Ten years after publishing The Franciscans in Ireland (1400–1534): From Reform to Reformation (Portland, OR, 2002), Colmán Ó Clabaigh now offers an expansion of his previous work in a text that “constitutes the first attempt to examine the Irish mendicant phenomenon as a whole” (p. xiii) instead of as separate orders or houses. Following the same method used in his earlier work, Ó Clabaigh surveys the lifestyle, history, and impact of the Augustinians, Carmelites, Dominicans, Franciscans, and other smaller groups over a period of nearly 300 years. The author consulted internal mendicant sources, local cultural and historical sources, papal and episcopal records, local government records, and works by early-modern writers and historians.
Ó Clabaigh treats an enormous amount of detail in a very organized fashion, first presenting a chronological overview in three chapters, looking at each group of friars and their structures. Given the types of resources available, it was necessary for the author to take a synoptical view of events in these chapters. That approach will either suit or displease the taste of any given reader. This is especially true in chapter 2, which allows only twenty-two pages to recount 100 years of history.
The genuine contribution of the book is found in the seven chapters that develop topics common to all of the groups: their relations with patrons and critics, liturgy and devotional practices, art and architecture in their houses, formation structures, and the impact of the mendicants as pastoral agents. Whether dealing with royal patronage, ethnic divisions between Gaelic and English friars, and participation in mercantilism or other business arrangements, Ó Clabaigh does not dodge the truth that the friars were deeply integrated into the economy and spiritual lives of their towns and cities: the “friars’ reliance on ongoing patronage and continued almsgiving brought them into contact with a wide cross section of society” (p. 118). Such involvement was double-edged, and the author identifies struggles both caused by and suffered by the friars. “Institutional history”—in the perspective of this reviewer—requires the [End Page 766] human factor to be highlighted, and various excerpts from primary and secondary sources give the reader straightforward accounts of the blessings and the misfortunes prompted by their humanity.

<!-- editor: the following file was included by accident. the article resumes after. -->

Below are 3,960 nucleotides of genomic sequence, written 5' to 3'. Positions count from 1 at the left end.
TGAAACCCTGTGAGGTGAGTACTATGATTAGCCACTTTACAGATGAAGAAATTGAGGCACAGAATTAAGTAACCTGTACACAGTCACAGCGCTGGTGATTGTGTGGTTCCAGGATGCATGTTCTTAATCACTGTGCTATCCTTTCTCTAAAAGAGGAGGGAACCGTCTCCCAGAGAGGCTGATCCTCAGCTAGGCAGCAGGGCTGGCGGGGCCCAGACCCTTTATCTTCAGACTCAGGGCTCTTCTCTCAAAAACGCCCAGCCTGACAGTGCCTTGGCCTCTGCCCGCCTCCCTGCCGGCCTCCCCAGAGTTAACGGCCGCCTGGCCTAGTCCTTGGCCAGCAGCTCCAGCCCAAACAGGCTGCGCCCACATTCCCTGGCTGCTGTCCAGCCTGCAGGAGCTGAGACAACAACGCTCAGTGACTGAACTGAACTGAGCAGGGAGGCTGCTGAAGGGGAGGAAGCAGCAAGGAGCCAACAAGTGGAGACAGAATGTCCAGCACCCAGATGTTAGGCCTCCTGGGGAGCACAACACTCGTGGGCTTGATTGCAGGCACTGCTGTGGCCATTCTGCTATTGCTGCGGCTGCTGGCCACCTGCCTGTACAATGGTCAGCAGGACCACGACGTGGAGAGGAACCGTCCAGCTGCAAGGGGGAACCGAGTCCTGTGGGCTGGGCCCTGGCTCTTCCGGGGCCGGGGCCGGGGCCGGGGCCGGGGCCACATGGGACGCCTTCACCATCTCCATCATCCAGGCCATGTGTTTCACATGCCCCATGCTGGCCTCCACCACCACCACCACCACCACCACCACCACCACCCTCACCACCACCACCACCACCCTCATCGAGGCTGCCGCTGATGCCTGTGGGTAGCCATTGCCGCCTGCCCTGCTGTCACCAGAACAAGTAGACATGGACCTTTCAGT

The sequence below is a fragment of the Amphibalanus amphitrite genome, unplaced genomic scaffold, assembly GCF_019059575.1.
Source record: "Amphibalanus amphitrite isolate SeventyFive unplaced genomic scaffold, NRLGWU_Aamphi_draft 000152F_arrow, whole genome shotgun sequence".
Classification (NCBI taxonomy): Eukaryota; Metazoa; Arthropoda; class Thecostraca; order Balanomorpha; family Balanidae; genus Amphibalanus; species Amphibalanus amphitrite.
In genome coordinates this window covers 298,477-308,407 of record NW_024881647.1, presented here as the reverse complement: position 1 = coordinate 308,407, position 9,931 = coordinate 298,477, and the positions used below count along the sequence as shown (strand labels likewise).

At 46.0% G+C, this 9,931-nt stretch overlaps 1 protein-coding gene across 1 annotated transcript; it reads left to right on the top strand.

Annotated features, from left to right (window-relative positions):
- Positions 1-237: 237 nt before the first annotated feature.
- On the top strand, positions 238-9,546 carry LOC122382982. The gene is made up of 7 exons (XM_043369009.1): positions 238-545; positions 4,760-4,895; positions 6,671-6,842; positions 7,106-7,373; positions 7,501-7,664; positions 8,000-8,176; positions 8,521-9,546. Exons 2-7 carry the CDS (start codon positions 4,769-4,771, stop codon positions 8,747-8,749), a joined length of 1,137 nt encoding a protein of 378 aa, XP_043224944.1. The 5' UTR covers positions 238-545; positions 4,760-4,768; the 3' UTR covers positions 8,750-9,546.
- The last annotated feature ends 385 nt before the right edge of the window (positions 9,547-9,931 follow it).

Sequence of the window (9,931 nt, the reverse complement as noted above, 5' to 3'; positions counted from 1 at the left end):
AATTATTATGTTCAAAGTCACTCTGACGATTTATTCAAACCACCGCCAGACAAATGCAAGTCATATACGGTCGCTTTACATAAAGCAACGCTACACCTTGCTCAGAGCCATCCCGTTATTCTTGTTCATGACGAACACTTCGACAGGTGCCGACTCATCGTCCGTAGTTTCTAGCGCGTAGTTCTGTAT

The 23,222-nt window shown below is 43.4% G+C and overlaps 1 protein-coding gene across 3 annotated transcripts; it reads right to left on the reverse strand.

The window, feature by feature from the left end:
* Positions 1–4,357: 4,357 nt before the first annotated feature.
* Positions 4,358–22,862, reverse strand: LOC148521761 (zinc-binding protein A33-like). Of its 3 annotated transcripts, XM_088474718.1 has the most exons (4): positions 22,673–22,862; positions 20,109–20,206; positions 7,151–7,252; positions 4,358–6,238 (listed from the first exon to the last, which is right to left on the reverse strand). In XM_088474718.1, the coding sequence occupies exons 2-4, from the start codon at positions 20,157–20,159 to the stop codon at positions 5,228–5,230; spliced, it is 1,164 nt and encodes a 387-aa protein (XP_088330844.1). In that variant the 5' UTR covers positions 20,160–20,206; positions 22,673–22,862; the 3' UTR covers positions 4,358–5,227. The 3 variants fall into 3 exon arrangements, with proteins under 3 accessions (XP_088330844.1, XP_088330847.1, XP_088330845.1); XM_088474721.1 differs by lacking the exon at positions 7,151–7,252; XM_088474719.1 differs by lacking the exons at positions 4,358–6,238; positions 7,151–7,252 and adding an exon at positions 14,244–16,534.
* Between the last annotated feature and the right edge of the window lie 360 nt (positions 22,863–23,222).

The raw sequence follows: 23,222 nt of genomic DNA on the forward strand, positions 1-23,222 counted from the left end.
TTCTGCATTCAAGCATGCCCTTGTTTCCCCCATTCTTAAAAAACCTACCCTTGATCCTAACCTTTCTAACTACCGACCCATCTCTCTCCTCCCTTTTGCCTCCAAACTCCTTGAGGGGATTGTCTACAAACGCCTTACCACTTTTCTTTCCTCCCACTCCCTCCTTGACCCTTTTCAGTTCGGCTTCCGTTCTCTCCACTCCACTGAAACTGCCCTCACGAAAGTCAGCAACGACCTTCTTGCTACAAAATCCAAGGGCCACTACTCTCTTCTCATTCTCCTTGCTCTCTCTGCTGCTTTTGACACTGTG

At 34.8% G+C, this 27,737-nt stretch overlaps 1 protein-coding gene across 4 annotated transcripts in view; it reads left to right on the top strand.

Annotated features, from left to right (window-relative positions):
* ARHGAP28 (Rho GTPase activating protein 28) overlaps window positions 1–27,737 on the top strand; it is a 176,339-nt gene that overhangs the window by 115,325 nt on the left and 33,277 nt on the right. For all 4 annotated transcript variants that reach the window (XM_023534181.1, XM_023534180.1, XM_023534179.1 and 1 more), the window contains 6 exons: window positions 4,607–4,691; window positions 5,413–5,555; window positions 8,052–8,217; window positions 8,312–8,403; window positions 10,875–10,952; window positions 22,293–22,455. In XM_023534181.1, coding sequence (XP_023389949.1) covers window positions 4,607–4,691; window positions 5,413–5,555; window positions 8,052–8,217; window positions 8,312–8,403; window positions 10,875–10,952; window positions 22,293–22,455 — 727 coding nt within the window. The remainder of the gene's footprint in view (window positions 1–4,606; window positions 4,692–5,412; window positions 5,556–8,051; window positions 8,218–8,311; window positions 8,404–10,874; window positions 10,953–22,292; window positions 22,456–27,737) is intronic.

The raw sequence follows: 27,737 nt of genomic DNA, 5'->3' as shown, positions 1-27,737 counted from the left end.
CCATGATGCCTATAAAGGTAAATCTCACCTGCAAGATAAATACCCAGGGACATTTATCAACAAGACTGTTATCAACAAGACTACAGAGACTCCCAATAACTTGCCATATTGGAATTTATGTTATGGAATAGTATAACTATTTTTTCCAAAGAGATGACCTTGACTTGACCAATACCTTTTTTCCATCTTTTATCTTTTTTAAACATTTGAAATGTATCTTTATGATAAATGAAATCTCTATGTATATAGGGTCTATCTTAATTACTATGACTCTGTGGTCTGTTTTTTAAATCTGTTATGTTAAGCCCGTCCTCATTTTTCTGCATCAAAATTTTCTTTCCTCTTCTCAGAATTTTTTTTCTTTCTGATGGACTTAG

Replete with details garnered from history and hagiography, the text includes selections that enliven the narrative history. For example, in the chapter on the lifestyle of the friars, Ó Clabaigh provides information on the generosity of benefactors toward the mendicants: providing money to build churches, as well as providing land, fisheries, food, agricultural products, and so forth in return for the prayers and eventual hospitality of the friars when the benefactors reached old age and death. Likewise, there are descriptions that demonstrate the level of respect granted to the mendicants:
If, on occasion, the friars halted at the houses or castles of the nobles to preach, they were held in such veneration that the earl or baron would himself bring a basin of water for the friar to wash his hands, and the lady, his wife, would in like manner, bathe his feet…. However unwilling to do so, they were compelled to accept the first place at the table of the nobles, where, instead of shafts of mirth producing wit, the tales of the Old and New Testament, or the history of the well-known holy fathers … were narrated by the senior friar….(p. 140)
The author includes numerous appealing, informative images throughout. There are maps, reproductions of woodcuts, architectural plans, and full-color plates of items such as statuary and manuscript pages. History is as richly revealed in image as it is in words in this volume.